In a small unit, sometimes a newer nurse SHOULD float out of turn in order to keep a skilled nurse in the unit.
However, in a larger unit this should not be an issue.
And, a policy that the newer nurses ALWAYS float first is bullying.
Fortunately, I work in a closed unit - no floating.
When I DID work in a unit that floated the policy was that EVERYBODY took turns floating and the issue of experienced vs. inexperienced ONLY came up when it seriously affected the skill mix. And, that decision was made by the NM or the house supervisor at the time. The rule was, unless otherwise specifically stipulated at the start of shift, floating would occur by rotation. And even then, during times when it is necessary for the inexperienced nurses to float more, that puts the experienced nurses AT THE TOP of the list - so as soon as circumstances dictate, they float first.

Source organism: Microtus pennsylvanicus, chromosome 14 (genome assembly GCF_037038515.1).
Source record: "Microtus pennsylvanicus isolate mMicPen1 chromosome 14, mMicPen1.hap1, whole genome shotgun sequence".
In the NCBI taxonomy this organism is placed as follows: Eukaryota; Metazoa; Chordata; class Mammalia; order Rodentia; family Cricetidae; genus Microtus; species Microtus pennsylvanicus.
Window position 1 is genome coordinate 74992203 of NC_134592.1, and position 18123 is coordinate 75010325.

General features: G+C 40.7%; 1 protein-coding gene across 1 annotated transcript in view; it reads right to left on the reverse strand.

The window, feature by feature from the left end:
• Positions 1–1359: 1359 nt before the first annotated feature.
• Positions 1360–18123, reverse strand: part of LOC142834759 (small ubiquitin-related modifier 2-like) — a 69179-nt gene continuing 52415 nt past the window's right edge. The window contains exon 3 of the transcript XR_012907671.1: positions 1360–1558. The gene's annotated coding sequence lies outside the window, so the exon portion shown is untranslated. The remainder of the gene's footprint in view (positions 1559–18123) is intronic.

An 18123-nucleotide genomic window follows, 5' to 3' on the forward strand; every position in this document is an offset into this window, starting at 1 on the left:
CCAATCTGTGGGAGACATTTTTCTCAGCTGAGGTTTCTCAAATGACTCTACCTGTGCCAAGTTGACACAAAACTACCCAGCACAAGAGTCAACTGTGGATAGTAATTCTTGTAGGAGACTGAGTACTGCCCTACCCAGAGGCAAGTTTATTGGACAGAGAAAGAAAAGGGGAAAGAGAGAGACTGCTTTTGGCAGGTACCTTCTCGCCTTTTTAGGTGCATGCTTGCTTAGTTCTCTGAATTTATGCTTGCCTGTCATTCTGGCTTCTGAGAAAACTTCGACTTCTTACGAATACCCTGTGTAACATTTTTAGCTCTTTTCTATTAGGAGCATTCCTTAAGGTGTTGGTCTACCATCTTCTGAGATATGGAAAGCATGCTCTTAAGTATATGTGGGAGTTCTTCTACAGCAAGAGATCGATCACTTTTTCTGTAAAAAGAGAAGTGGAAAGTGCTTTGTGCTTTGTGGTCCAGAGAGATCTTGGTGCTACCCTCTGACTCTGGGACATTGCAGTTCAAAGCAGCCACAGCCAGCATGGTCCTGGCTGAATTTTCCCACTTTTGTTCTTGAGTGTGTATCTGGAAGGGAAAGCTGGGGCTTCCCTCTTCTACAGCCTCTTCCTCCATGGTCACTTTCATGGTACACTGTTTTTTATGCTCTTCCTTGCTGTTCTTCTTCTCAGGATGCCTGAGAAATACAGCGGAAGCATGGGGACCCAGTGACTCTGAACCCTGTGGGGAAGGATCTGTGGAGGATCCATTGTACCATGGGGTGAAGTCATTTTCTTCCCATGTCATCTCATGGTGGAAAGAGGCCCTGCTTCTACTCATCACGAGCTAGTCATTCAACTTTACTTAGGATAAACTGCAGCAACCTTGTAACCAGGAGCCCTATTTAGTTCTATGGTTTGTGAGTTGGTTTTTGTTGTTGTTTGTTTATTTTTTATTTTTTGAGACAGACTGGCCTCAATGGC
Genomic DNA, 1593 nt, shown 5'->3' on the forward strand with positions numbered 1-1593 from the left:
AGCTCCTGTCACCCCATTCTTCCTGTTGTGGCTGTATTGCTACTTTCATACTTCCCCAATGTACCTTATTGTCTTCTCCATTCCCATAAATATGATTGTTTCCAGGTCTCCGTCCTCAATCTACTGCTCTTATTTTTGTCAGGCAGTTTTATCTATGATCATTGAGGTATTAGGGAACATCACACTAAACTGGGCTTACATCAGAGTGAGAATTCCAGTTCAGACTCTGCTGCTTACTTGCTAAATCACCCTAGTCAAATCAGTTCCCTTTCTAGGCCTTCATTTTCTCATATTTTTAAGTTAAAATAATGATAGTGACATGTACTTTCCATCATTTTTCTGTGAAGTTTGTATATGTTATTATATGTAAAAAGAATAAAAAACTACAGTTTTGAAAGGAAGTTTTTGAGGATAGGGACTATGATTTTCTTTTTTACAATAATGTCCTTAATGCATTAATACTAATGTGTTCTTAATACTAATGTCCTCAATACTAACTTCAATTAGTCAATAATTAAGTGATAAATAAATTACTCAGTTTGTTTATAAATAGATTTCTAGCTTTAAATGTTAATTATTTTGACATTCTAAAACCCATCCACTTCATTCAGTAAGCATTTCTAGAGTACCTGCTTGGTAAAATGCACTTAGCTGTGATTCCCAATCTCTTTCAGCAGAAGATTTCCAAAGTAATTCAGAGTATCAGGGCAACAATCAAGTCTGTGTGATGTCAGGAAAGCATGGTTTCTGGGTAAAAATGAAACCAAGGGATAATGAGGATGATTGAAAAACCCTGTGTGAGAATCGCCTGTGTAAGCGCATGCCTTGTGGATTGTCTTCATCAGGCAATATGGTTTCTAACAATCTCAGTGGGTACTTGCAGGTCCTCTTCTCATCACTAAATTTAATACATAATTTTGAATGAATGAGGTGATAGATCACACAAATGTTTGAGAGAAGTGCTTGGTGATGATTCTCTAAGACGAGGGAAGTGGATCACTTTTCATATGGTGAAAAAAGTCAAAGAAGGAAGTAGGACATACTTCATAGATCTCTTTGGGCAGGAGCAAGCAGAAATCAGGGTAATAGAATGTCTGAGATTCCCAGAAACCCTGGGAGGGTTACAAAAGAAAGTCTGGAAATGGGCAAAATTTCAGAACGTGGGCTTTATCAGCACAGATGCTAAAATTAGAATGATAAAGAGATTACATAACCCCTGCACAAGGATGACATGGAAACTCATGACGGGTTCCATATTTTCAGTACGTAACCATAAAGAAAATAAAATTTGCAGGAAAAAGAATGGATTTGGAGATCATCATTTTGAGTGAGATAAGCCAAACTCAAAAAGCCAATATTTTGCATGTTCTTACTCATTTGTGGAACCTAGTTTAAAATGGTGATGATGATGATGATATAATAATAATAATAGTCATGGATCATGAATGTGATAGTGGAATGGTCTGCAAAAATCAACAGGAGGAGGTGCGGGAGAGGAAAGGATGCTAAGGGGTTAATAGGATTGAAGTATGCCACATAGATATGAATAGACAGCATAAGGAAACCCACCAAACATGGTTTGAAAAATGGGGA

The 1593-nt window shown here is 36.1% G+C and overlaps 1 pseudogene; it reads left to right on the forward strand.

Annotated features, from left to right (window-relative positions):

Also, if this is at issue, some consideration for how it affects floating should be looked at in scheduling.
A manager that allows older nurses to bully on the newer nurses by making them do all the 'scut' work - you have to wonder how else that unit bullies its younger nurses.
Fair is fair. I think your manager has an obligation to stay on top of this issue and not let it get out of control. Issues like this create the friction that leads to turnover. Or rather, if issues like this are arbitrated unfairly, it is a sign that the manager is incapable or unable to control the power games that happen anywhere they aren't contained. Allowing those games to flourish is a failure of management.